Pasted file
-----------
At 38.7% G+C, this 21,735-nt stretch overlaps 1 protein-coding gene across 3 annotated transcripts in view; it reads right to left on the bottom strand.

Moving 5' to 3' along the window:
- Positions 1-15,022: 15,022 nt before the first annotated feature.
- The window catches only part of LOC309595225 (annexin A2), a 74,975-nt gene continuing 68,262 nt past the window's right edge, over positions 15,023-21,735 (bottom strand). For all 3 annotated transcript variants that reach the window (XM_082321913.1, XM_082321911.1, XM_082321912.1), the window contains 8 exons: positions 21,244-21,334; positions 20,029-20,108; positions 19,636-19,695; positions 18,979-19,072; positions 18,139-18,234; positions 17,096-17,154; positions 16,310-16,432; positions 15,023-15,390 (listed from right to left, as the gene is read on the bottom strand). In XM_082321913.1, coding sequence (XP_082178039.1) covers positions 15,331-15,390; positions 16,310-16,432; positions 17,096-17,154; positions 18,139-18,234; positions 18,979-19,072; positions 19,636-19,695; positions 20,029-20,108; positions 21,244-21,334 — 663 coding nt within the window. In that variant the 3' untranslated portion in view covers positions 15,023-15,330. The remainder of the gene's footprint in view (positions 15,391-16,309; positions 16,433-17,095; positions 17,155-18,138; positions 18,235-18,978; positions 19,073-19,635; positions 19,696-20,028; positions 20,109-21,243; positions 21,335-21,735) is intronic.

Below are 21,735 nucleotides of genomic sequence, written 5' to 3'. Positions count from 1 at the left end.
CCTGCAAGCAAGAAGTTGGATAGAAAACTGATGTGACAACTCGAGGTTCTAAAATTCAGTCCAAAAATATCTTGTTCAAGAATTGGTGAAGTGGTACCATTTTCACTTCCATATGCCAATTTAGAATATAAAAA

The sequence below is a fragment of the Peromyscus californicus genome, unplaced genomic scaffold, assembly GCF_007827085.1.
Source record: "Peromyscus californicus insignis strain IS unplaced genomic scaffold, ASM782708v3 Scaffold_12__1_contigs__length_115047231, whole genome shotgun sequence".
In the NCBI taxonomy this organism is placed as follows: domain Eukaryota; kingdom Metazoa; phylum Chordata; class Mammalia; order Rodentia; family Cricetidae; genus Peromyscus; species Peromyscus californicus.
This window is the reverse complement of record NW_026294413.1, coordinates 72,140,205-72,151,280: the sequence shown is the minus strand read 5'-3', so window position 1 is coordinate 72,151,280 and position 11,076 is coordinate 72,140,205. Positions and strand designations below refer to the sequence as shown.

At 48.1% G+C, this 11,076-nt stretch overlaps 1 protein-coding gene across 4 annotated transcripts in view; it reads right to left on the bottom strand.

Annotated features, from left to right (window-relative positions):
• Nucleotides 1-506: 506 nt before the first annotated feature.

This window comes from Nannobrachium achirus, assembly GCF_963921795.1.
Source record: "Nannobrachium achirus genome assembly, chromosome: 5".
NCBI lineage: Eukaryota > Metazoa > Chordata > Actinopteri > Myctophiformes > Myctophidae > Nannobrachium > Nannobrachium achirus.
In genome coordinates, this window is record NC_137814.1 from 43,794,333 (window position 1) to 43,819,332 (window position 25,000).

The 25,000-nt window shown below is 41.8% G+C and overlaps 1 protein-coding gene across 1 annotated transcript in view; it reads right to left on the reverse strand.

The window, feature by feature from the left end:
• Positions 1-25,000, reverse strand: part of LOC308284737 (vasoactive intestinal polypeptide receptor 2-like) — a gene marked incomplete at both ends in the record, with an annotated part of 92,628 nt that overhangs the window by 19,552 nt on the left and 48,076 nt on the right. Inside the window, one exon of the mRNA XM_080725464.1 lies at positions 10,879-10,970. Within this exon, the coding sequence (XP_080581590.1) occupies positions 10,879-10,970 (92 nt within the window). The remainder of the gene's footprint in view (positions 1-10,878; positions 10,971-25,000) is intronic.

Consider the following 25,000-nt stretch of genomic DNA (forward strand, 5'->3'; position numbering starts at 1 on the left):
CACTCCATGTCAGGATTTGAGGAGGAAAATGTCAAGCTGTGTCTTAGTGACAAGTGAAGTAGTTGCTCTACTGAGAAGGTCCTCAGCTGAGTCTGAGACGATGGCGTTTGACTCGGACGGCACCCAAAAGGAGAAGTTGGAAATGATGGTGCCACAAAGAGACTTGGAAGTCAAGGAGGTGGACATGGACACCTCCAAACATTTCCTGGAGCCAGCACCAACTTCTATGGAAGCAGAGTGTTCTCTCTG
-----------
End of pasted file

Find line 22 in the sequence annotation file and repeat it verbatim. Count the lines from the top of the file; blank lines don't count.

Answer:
CACTCCATGTCAGGATTTGAGGAGGAAAATGTCAAGCTGTGTCTTAGTGACAAGTGAAGTAGTTGCTCTACTGAGAAGGTCCTCAGCTGAGTCTGAGACGATGGCGTTTGACTCGGACGGCACCCAAAAGGAGAAGTTGGAAATGATGGTGCCACAAAGAGACTTGGAAGTCAAGGAGGTGGACATGGACACCTCCAAACATTTCCTGGAGCCAGCACCAACTTCTATGGAAGCAGAGTGTTCTCTCTG